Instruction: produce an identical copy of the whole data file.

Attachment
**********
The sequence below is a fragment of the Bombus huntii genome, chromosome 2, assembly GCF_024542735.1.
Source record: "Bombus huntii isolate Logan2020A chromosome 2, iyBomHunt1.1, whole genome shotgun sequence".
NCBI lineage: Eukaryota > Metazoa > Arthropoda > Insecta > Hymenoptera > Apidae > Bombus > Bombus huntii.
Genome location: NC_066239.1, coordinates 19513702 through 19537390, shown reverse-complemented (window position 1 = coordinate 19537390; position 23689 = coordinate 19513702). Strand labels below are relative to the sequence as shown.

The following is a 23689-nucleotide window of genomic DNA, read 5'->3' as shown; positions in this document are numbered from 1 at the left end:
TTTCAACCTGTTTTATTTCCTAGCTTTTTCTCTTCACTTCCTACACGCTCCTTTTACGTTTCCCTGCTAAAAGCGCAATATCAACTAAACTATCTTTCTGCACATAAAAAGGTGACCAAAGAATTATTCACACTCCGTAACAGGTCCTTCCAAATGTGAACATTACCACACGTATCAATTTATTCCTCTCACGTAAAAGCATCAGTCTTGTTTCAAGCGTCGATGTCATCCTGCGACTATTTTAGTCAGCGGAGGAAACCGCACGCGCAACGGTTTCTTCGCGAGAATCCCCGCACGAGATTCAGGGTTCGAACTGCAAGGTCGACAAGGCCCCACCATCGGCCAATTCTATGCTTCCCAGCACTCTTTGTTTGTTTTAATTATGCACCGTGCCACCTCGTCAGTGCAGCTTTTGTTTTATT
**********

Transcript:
The sequence below is a fragment of the Bombus huntii genome, chromosome 2, assembly GCF_024542735.1.
Source record: "Bombus huntii isolate Logan2020A chromosome 2, iyBomHunt1.1, whole genome shotgun sequence".
NCBI lineage: Eukaryota > Metazoa > Arthropoda > Insecta > Hymenoptera > Apidae > Bombus > Bombus huntii.
Genome location: NC_066239.1, coordinates 19513702 through 19537390, shown reverse-complemented (window position 1 = coordinate 19537390; position 23689 = coordinate 19513702). Strand labels below are relative to the sequence as shown.

The following is a 23689-nucleotide window of genomic DNA, read 5'->3' as shown; positions in this document are numbered from 1 at the left end:
TTTCAACCTGTTTTATTTCCTAGCTTTTTCTCTTCACTTCCTACACGCTCCTTTTACGTTTCCCTGCTAAAAGCGCAATATCAACTAAACTATCTTTCTGCACATAAAAAGGTGACCAAAGAATTATTCACACTCCGTAACAGGTCCTTCCAAATGTGAACATTACCACACGTATCAATTTATTCCTCTCACGTAAAAGCATCAGTCTTGTTTCAAGCGTCGATGTCATCCTGCGACTATTTTAGTCAGCGGAGGAAACCGCACGCGCAACGGTTTCTTCGCGAGAATCCCCGCACGAGATTCAGGGTTCGAACTGCAAGGTCGACAAGGCCCCACCATCGGCCAATTCTATGCTTCCCAGCACTCTTTGTTTGTTTTAATTATGCACCGTGCCACCTCGTCAGTGCAGCTTTTGTTTTATT